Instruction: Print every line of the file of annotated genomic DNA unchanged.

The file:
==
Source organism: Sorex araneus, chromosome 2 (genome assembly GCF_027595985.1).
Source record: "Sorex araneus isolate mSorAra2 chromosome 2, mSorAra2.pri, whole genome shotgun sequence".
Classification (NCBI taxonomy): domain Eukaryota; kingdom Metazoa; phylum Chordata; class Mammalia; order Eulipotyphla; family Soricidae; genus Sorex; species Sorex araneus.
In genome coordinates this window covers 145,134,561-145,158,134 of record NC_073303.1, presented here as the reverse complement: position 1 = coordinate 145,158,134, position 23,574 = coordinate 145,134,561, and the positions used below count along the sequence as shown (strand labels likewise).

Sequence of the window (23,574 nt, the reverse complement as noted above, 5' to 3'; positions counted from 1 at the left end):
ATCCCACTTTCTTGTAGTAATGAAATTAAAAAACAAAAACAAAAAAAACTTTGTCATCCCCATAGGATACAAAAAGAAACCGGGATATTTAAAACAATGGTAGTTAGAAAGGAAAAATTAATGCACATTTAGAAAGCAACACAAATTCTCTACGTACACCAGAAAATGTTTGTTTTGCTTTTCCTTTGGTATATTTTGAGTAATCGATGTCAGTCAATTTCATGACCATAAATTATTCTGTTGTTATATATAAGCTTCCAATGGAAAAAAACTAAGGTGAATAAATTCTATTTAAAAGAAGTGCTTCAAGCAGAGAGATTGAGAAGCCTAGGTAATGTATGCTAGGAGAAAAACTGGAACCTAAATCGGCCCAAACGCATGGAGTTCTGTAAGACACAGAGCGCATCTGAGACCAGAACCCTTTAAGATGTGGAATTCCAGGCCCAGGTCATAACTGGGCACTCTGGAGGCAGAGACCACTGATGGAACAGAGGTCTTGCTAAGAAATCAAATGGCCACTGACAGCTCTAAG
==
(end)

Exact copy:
Source organism: Sorex araneus, chromosome 2 (genome assembly GCF_027595985.1).
Source record: "Sorex araneus isolate mSorAra2 chromosome 2, mSorAra2.pri, whole genome shotgun sequence".
Classification (NCBI taxonomy): domain Eukaryota; kingdom Metazoa; phylum Chordata; class Mammalia; order Eulipotyphla; family Soricidae; genus Sorex; species Sorex araneus.
In genome coordinates this window covers 145,134,561-145,158,134 of record NC_073303.1, presented here as the reverse complement: position 1 = coordinate 145,158,134, position 23,574 = coordinate 145,134,561, and the positions used below count along the sequence as shown (strand labels likewise).

Sequence of the window (23,574 nt, the reverse complement as noted above, 5' to 3'; positions counted from 1 at the left end):
ATCCCACTTTCTTGTAGTAATGAAATTAAAAAACAAAAACAAAAAAAACTTTGTCATCCCCATAGGATACAAAAAGAAACCGGGATATTTAAAACAATGGTAGTTAGAAAGGAAAAATTAATGCACATTTAGAAAGCAACACAAATTCTCTACGTACACCAGAAAATGTTTGTTTTGCTTTTCCTTTGGTATATTTTGAGTAATCGATGTCAGTCAATTTCATGACCATAAATTATTCTGTTGTTATATATAAGCTTCCAATGGAAAAAAACTAAGGTGAATAAATTCTATTTAAAAGAAGTGCTTCAAGCAGAGAGATTGAGAAGCCTAGGTAATGTATGCTAGGAGAAAAACTGGAACCTAAATCGGCCCAAACGCATGGAGTTCTGTAAGACACAGAGCGCATCTGAGACCAGAACCCTTTAAGATGTGGAATTCCAGGCCCAGGTCATAACTGGGCACTCTGGAGGCAGAGACCACTGATGGAACAGAGGTCTTGCTAAGAAATCAAATGGCCACTGACAGCTCTAAG